Expert panelists discuss misdiagnosis of myasthenia gravis and consider the question of whether this condition should be treated by community physicians.
Dr. James F. Howard: In your experience, what leads to misdiagnosis?
Dr. Nicholas J. Silvestri: I think milder infrequent symptoms often that can be overlooked by the doc or sometimes even patients. I have got patients that have come back and said, oh, in retrospect, actually, I have been having these symptoms for a couple of years now, and I just thought it was maybe eye irritation or allergies or something along those lines. I think milder symptoms, I think, age of the patient, and healthcare literacy, I think sometimes can play a role. I think there are some patients who like you referred to are on social media and they're there three days later with their diagnosis. And there are other patients who I think either want to believe that nothing's wrong or really don't advocate for themselves maybe as strongly as they should. I'll tell you in the hospital when patients come in with symptoms of myasthenia, initially, they're always ruled out for stroke. I don't know why that is. It seems to be the number one diagnosis people get, and then they're told, oh, you don't have a stroke. You actually have myasthenia, which can be a little worrisome too, until that diagnosis is made. Those are just some of the things I've seen over the past couple of years.
Dr. James F. Howard: Yeah. In our practice is much the same. The other interesting ones are those who have ptosis only and get labeled as bell's palsy. And the patient with myotonic dystrophy with bilateral ptosis, our thoracic surgeons call us. We now see any patient being referred in for thymectomy because they've been burned in the past. And I think it boils down from a physician's perspective that they've not taken an accurate critical history searching for that fluctuating nature. And given the busy time of everyone's practice, that often gets overlooked. The details aren't obtained, hence the misdiagnosis. And there's a flip side that we see with the - because of social media, patients come to us insistent that they have myasthenia who clearly do not. And fatigue of some sort, fibromyalgia, if I can use that term. And there is much of a problem in trying to un-establish a diagnosis as we do have and trying to make a diagnosis in some folks. And I don't know if you see that as well.
Dr. Nicholas J. Silvestri: Absolutely. I see it on both ends of the spectrum. We have patients that have fatigue and really not much in the way of other symptomatology to go along with a diagnosis. And then it's trying to chase that to see where that might be. But one of the more recent cases that was referred to me for myasthenia was given the diagnosis of serial negative myasthenia; was actually a patient that had chronic progressive external ophthalmoplegia, CPEO, that we were able to confirm genetically. There are two ends of that spectrum, right? There's the patient with nondescript symptoms and maybe, maybe not a neurological diagnosis, but then the other flip side are patients like you mentioned with myotonic dystrophy or CPEO that can look like myasthenia or oculopharyngeal muscular dystrophy. Now, I haven't seen a case of that in a while, but that's another potential misdiagnosis. Or even I had a patient, one of my patients with Kennedy's disease was initially thought to have myasthenia. Different neurological disorders can be mistaken, but I think it's really that history, as you talked about fatigability of intermittent symptoms that I think distinguish myasthenia from pretty much all the other diseases that I mentioned.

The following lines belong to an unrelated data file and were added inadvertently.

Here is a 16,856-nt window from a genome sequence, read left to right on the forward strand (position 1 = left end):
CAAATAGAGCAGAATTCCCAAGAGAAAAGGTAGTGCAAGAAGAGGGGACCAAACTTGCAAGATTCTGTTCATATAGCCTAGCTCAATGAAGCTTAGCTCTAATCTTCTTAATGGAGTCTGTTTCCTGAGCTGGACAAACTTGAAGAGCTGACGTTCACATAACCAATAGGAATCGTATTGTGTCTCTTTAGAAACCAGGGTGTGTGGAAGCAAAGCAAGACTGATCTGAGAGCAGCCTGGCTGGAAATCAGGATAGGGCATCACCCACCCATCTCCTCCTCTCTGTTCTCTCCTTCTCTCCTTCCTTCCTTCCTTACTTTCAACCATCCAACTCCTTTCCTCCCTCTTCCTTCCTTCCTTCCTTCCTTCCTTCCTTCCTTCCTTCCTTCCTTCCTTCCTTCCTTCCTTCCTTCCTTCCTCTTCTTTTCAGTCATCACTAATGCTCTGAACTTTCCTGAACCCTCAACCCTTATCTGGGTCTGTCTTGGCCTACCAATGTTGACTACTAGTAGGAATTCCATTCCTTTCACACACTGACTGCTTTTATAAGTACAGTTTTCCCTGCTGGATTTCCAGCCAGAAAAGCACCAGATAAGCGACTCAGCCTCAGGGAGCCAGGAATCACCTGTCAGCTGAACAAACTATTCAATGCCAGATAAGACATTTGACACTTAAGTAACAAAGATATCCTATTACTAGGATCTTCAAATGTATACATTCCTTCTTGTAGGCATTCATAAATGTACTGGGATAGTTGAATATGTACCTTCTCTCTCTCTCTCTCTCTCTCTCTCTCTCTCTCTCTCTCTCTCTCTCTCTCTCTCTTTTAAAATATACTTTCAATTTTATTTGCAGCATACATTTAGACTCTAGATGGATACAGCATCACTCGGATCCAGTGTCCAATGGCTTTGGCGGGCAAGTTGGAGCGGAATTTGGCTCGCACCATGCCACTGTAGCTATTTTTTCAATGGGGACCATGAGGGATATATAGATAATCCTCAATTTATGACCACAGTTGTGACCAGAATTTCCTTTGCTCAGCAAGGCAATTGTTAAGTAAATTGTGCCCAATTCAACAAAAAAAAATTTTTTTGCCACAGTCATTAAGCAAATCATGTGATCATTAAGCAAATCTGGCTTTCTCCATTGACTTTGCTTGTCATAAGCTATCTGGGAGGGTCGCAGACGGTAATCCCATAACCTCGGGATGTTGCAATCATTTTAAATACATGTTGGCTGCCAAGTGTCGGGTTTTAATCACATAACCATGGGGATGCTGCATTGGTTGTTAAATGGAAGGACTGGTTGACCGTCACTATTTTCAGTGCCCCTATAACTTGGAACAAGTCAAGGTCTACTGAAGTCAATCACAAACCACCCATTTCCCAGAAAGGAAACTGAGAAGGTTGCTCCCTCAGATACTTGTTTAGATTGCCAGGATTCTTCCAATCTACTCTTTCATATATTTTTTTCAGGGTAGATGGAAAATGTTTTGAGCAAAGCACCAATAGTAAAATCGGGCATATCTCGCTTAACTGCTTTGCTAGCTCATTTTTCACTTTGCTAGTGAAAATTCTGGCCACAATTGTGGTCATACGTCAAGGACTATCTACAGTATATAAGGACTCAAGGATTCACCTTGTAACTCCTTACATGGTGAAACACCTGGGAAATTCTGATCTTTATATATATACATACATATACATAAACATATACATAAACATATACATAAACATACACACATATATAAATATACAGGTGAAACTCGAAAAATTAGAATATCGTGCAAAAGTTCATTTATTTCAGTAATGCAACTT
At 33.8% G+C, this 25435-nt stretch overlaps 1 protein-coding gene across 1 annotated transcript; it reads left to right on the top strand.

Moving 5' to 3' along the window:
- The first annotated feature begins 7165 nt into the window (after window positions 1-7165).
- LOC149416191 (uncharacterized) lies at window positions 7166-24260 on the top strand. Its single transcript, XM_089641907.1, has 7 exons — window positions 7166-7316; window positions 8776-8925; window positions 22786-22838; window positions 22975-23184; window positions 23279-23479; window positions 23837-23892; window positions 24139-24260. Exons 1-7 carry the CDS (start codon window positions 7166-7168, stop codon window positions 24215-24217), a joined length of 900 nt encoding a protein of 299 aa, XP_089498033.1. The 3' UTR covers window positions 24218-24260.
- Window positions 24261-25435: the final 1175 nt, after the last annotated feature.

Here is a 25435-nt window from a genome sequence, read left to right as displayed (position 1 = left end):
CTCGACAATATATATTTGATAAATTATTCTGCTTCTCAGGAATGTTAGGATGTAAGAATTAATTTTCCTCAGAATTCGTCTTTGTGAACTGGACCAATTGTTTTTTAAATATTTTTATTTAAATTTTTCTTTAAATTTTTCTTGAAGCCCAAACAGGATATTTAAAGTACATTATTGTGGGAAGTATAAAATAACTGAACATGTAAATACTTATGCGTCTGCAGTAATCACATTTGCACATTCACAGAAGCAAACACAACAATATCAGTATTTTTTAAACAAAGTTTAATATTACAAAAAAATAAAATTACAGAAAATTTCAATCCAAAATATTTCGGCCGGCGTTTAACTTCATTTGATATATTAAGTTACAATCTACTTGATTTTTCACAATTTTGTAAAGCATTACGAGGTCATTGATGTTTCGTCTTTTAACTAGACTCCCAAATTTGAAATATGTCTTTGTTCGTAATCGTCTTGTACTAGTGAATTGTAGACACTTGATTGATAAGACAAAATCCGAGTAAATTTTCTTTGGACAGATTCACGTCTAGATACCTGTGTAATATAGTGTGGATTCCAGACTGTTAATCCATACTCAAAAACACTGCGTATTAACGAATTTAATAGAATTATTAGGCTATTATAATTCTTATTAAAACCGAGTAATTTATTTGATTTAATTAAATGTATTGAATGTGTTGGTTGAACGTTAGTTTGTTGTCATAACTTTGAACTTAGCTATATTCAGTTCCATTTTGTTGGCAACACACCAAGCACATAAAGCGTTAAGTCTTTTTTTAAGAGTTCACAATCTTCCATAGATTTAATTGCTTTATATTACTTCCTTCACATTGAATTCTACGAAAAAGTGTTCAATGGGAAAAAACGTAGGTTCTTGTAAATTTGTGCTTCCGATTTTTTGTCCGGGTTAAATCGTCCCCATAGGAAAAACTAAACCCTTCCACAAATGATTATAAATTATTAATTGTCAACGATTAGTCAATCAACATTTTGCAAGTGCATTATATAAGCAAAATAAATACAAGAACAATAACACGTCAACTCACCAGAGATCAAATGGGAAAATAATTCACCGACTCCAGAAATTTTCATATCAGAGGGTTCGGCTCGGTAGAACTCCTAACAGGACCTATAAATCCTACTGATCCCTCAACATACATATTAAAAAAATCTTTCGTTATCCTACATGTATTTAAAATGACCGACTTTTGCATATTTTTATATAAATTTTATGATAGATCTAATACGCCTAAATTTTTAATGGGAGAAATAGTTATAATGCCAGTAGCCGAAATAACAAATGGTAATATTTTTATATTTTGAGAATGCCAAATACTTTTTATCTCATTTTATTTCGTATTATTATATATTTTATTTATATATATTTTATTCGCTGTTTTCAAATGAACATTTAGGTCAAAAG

Dr. James F. Howard: Right. And all that has neuromuscular jitter, say on single-fiber gene is not myasthenia. And CPOE is a prime example where they have increased jitter, but it's the history that differentiates it. Should community physicians be the sole provider of patients with myasthenia?
Dr. Nicholas J. Silvestri: Well, that's a very controversial question, Dr. Howard. I think it depends on the case, right? I think that in complicated patients, patients with severe disease, patients with frequent crises, probably not. On the other hand, I think patients with more mild or well-controlled disease, sure. I don't envy the job of community neurologists, general neurologists. They've got a lot of different types of patients to see. You got to keep up to date in a lot of different areas of neurology. And so, I think that's fantastic, but I do think that patients with a complicated case of myasthenia probably should be seen by specialists much as we would expect, let's say a patient with ALS to be seen by a specialist.
Dr. James F. Howard: What about internists, family practice docs, ophthalmologists out in the community?
Dr. Nicholas J. Silvestri: Well, I think that to speak to your point, I often treat those patients in conjunction with those providers. I'm certainly not going to be treating hypertension. I need rely on primary docs oftentimes to help me with side effects that I'm giving patients on some of the standard therapies. I'd say it's more of like a collaborative effort with those types of physicians than anything else.
Dr. James F. Howard: Yeah, I couldn't agree more. It's a joint venture in this day and age. And we value their input. And one can't be exclusionary. Let's change topics a little bit.
Transcript Edited for Clarity